76 F
New York
Friday, July 10, 2020

-

Home Business & Finance Will Disney's July Restart Fall Apart Before it Begins?

Will Disney’s July Restart Fall Apart Before it Begins?

Document Analysis NLP IA

970
WORDS

WORDS
4:50
Reading Time

Reading Time
neutral
sentiment

Sentiment0.066564685314685
objective
redaction

Subjectivity0.3579933954934
it's an affirmation
Affirmation0.54790419161677

Highlights

RELEVANT
FREQ, RAKE or TFIDF
Entity
ORG
Entity
PERSON
Entity
PRODUCT
Entity
OTHER
Key Concepts (and relevance score)

Summary (IA Generated)

Just three weeks ago, it looked like Disney was poised to begin its slow crawl back up the mountain in July, with the release of its first movie in three months and the reopening of both Disney World in Florida and Disneyland in California.

The past few weeks have seen the coronavirus come roaring back to life with record spikes in infections and hospitalizations in multiple states — including Florida and California — following a brief period of slow, but steady, progress to combat the pandemic.

That has led Disney to delay the release of its $200 million tentpole “Mulan” for a second time, as well as abandon at least one of its theme park reopenings.

Disney has not put out a new movie in theaters since the March 6 release of Pixar’s “Onward,” which amassed only $103.

Disney’s theme parks, which along with consumer products account for the biggest chunk of the media giant’s revenue, have also stalled their comeback plan.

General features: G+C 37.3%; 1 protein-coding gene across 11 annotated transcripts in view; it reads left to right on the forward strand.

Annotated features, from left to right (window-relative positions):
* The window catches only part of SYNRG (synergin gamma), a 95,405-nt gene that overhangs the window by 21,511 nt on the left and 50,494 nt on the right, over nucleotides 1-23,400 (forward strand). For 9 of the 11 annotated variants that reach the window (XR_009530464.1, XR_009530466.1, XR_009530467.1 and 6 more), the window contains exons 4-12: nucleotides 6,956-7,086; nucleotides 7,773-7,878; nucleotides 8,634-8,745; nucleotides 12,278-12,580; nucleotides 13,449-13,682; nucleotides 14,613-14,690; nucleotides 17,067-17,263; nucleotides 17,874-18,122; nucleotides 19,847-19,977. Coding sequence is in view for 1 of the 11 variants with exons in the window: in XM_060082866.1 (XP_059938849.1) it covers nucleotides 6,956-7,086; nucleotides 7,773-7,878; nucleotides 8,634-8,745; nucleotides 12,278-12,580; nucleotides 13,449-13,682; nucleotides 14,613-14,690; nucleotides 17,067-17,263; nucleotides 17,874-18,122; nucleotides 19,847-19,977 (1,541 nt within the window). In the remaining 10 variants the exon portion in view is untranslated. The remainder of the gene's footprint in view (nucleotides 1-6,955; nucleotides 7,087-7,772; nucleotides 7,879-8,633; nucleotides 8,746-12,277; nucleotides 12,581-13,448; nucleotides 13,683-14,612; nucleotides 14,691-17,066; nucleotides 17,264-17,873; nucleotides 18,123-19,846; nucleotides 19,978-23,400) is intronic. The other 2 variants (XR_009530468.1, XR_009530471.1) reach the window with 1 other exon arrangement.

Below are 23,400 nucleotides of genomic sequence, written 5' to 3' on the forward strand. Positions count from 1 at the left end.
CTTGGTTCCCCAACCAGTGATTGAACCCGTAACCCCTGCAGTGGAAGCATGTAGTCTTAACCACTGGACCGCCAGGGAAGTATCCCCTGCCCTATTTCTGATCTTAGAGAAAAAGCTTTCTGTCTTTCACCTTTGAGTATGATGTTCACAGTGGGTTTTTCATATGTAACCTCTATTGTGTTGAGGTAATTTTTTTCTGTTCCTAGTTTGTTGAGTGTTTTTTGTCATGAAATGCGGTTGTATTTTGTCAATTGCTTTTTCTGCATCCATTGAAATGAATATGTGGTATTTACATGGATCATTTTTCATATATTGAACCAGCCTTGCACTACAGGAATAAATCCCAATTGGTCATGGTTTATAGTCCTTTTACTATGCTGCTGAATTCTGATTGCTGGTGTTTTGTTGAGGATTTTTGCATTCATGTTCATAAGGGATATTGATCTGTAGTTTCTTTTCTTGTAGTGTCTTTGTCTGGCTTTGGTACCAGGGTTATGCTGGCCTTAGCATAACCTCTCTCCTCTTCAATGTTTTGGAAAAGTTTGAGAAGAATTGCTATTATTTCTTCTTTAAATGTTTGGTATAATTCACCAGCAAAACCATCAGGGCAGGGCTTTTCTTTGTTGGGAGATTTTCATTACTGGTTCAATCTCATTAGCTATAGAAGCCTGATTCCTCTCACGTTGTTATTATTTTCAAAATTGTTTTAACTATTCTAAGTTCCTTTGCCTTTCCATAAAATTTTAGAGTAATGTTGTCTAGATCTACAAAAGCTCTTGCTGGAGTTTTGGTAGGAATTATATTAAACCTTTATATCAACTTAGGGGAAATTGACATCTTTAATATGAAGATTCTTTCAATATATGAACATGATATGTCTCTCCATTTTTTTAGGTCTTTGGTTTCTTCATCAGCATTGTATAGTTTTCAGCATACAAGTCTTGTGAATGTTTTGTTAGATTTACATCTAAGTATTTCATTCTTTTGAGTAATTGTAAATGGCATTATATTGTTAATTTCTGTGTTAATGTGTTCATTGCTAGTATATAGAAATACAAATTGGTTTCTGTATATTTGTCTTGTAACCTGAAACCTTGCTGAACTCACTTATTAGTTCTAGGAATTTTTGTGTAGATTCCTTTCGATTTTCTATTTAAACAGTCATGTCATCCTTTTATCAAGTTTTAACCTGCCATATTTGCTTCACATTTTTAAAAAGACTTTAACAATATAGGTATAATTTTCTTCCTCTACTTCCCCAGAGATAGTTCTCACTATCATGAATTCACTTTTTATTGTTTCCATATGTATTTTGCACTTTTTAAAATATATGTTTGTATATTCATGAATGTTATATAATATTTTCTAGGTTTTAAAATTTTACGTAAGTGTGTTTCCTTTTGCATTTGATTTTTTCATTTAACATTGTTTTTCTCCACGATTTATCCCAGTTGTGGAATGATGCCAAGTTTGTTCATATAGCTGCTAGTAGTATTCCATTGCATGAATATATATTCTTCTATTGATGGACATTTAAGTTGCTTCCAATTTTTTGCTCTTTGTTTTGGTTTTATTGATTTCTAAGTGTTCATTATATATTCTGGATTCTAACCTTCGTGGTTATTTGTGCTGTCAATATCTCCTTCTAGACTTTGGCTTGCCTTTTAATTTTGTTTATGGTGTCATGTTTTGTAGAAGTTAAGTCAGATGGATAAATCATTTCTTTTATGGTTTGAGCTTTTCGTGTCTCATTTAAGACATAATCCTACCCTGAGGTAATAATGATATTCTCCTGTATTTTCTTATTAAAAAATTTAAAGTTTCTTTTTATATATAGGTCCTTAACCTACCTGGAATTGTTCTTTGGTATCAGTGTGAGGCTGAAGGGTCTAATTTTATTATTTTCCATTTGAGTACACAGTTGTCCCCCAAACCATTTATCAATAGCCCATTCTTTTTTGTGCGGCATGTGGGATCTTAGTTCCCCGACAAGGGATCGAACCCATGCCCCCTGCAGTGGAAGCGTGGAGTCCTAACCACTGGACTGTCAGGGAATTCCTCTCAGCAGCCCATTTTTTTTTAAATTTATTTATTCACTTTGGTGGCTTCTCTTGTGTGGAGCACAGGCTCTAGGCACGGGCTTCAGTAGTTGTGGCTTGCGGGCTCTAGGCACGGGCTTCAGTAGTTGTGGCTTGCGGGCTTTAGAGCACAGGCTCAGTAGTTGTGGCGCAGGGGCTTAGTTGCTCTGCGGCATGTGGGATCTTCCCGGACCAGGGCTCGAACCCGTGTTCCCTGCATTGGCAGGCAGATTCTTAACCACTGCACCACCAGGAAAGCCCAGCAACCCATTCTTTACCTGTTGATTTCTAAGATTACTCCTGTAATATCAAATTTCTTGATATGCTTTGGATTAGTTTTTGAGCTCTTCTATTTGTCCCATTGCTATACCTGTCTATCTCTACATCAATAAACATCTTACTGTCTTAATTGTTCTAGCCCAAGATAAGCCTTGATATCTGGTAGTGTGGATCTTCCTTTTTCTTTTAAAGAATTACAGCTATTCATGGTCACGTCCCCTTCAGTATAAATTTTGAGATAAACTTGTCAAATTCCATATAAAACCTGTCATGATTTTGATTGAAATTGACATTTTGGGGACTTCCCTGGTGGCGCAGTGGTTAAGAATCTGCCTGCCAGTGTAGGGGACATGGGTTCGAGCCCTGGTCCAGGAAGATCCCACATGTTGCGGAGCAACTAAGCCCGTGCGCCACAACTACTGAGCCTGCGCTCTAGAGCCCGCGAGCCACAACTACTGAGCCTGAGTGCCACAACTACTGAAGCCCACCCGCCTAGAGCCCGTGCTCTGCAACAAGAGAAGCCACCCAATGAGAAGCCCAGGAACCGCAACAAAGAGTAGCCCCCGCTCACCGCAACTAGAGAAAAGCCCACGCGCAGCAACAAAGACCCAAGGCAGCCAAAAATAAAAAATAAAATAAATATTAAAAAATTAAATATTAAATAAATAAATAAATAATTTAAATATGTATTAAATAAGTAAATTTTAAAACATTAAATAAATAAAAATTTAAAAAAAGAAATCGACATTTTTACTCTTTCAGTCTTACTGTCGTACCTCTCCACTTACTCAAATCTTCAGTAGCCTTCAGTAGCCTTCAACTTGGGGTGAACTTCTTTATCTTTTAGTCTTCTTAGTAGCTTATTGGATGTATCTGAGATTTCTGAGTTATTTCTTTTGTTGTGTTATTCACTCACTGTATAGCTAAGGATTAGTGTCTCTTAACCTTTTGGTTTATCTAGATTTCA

While the company has not yet moved off a July 11 reopening of Disney World, albeit at reduced capacity and with new safety precautions in place, the plan to reopen Disneyland the following week has been postponed indefinitely.

The State of California has now indicated that it will not issue theme park reopening guidelines until sometime after July 4.

Given the time required for us to bring thousands of cast members back to work and restart our business, we have no choice but to delay the reopening of our theme parks and resort hotels until we receive approval from government officials,” the company said last week.

During its most recent quarterly conference call with Wall Street, the company estimated that its parks business took a roughly $1 billion hit to operating income as a result of the pandemic.

Both Florida and California are experiencing rising case counts that have forced both states (along with Texas) to slam the brakes on their reopening plans.

Also Read: NBA Sets TV Schedule for Season Restart at Disney World.

On Sunday, California reported 5,307 new cases, including nearly 3,000 in Los Angeles County, which far outpaced the prior daily record.

One analyst, Needham’s Laura Martin, lowered her full-year revenue and Q3 forecast.

For the fiscal 2020 year, Martin estimated Disney will now see its overall revenue drop by 3% to $68.

2 billion, a decline of 35% from a year ago.

And those projections include a 81% decline from a year ago for Disney’s Parks, Experiences and Products division.

The performance of Disney+ has surpassed expectations in its first seven months, and could get an influx of new subscribers with Friday’s release of “Hamilton.

Also Read: Disney’s ‘Mulan’ Pushed to Late August as New COVID Cases Continue to Rise.

Disney would have been looking at a nearly 0 million loss in ad revenue if the rest of the NBA season were called off, and while it won’t recoup all of the lost revenue, ESPN will be in a better position than it was a few months ago.